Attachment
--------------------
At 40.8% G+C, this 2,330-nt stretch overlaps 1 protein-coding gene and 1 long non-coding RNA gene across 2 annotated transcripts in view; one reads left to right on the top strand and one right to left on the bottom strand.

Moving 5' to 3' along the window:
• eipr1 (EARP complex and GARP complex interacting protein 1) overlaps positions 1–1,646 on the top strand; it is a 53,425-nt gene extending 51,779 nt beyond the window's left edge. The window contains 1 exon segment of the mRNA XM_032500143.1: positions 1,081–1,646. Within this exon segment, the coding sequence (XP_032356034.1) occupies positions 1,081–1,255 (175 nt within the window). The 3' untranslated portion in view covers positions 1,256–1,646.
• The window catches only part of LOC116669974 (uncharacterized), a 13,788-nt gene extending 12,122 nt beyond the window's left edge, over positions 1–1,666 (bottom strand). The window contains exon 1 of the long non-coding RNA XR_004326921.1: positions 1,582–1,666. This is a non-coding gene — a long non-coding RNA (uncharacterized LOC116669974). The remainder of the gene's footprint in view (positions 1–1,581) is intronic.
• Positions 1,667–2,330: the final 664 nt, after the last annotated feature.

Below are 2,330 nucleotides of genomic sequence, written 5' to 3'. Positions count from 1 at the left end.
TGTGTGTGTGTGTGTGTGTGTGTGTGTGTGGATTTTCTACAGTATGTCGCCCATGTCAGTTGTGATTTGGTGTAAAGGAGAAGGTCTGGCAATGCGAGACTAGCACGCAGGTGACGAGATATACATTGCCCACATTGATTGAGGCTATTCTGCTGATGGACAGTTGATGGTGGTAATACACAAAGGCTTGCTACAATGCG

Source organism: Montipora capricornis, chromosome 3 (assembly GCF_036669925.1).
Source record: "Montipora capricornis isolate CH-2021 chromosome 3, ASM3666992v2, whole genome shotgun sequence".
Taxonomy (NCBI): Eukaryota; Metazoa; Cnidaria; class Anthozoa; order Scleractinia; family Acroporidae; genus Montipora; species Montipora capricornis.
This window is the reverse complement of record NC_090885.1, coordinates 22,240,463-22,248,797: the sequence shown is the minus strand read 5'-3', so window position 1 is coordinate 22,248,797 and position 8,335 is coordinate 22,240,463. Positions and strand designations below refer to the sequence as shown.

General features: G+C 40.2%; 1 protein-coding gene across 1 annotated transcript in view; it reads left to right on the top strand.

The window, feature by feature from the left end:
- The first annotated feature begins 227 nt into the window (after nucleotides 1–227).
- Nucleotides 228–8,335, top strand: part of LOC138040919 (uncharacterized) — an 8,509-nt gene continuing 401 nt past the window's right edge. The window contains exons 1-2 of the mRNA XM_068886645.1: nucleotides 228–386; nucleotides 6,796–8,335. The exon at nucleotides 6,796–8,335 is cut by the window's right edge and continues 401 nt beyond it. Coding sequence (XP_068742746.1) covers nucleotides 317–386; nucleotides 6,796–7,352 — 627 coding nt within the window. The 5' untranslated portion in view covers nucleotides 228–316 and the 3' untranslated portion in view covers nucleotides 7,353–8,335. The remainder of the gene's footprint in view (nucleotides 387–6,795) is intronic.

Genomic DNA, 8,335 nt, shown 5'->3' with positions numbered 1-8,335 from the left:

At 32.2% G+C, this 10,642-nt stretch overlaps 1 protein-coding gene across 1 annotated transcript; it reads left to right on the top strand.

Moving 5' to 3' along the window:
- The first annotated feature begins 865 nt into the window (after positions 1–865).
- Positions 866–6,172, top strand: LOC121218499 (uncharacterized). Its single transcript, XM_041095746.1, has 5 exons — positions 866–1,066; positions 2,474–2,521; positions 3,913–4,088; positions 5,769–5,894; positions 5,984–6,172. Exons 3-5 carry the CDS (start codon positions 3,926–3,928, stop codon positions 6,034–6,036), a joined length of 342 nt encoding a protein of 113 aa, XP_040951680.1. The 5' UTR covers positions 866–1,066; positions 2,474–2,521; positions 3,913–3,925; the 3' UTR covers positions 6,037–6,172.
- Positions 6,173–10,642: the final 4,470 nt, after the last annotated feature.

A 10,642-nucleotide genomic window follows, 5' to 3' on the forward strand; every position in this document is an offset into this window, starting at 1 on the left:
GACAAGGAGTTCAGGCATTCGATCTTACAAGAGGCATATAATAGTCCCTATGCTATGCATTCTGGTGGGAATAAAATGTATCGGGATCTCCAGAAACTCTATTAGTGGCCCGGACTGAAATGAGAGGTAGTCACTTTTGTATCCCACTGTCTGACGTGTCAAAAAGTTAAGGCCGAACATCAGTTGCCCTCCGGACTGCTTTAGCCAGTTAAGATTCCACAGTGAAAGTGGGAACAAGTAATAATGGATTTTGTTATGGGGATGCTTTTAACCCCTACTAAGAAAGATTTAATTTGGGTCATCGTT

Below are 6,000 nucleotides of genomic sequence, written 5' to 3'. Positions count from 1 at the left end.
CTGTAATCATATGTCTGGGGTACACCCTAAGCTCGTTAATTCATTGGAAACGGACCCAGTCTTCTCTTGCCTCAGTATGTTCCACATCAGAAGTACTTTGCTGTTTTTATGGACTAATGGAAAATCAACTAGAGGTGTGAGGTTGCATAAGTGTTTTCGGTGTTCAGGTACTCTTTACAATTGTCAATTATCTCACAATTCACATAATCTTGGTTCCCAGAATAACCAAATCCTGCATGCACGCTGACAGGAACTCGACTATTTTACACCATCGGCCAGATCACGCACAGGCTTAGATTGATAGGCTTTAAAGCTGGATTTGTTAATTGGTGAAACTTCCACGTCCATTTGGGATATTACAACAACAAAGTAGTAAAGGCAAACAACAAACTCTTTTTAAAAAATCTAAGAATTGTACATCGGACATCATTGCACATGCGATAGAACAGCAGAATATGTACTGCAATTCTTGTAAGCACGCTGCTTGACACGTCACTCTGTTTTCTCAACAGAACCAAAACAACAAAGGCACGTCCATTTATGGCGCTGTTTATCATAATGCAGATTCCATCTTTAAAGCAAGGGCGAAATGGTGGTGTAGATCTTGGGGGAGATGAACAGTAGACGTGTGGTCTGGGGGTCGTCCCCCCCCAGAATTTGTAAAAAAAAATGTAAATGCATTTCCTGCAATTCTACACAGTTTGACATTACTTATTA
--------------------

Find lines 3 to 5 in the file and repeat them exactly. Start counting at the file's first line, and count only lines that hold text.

• eipr1 (EARP complex and GARP complex interacting protein 1) overlaps positions 1–1,646 on the top strand; it is a 53,425-nt gene extending 51,779 nt beyond the window's left edge. The window contains 1 exon segment of the mRNA XM_032500143.1: positions 1,081–1,646. Within this exon segment, the coding sequence (XP_032356034.1) occupies positions 1,081–1,255 (175 nt within the window). The 3' untranslated portion in view covers positions 1,256–1,646.
• The window catches only part of LOC116669974 (uncharacterized), a 13,788-nt gene extending 12,122 nt beyond the window's left edge, over positions 1–1,666 (bottom strand). The window contains exon 1 of the long non-coding RNA XR_004326921.1: positions 1,582–1,666. This is a non-coding gene — a long non-coding RNA (uncharacterized LOC116669974). The remainder of the gene's footprint in view (positions 1–1,581) is intronic.
• Positions 1,667–2,330: the final 664 nt, after the last annotated feature.